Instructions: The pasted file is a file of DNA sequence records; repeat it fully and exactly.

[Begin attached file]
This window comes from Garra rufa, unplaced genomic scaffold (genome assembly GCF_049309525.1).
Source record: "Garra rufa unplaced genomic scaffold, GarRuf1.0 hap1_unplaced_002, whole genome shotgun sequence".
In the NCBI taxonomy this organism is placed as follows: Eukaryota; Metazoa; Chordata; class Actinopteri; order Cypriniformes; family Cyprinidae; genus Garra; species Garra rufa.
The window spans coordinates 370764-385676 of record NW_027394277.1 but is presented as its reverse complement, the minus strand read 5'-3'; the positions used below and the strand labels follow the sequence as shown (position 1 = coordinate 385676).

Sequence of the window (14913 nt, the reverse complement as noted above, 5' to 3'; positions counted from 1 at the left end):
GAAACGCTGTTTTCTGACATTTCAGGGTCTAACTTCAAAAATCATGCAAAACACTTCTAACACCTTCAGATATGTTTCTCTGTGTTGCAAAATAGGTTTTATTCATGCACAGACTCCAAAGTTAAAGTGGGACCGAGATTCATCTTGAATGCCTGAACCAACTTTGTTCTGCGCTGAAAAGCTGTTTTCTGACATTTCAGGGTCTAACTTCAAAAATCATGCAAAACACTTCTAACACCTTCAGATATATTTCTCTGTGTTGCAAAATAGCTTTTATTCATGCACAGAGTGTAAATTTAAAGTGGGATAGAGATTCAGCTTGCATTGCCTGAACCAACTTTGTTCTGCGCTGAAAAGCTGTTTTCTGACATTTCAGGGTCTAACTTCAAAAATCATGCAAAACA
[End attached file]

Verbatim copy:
This window comes from Garra rufa, unplaced genomic scaffold (genome assembly GCF_049309525.1).
Source record: "Garra rufa unplaced genomic scaffold, GarRuf1.0 hap1_unplaced_002, whole genome shotgun sequence".
In the NCBI taxonomy this organism is placed as follows: Eukaryota; Metazoa; Chordata; class Actinopteri; order Cypriniformes; family Cyprinidae; genus Garra; species Garra rufa.
The window spans coordinates 370764-385676 of record NW_027394277.1 but is presented as its reverse complement, the minus strand read 5'-3'; the positions used below and the strand labels follow the sequence as shown (position 1 = coordinate 385676).

Sequence of the window (14913 nt, the reverse complement as noted above, 5' to 3'; positions counted from 1 at the left end):
GAAACGCTGTTTTCTGACATTTCAGGGTCTAACTTCAAAAATCATGCAAAACACTTCTAACACCTTCAGATATGTTTCTCTGTGTTGCAAAATAGGTTTTATTCATGCACAGACTCCAAAGTTAAAGTGGGACCGAGATTCATCTTGAATGCCTGAACCAACTTTGTTCTGCGCTGAAAAGCTGTTTTCTGACATTTCAGGGTCTAACTTCAAAAATCATGCAAAACACTTCTAACACCTTCAGATATATTTCTCTGTGTTGCAAAATAGCTTTTATTCATGCACAGAGTGTAAATTTAAAGTGGGATAGAGATTCAGCTTGCATTGCCTGAACCAACTTTGTTCTGCGCTGAAAAGCTGTTTTCTGACATTTCAGGGTCTAACTTCAAAAATCATGCAAAACA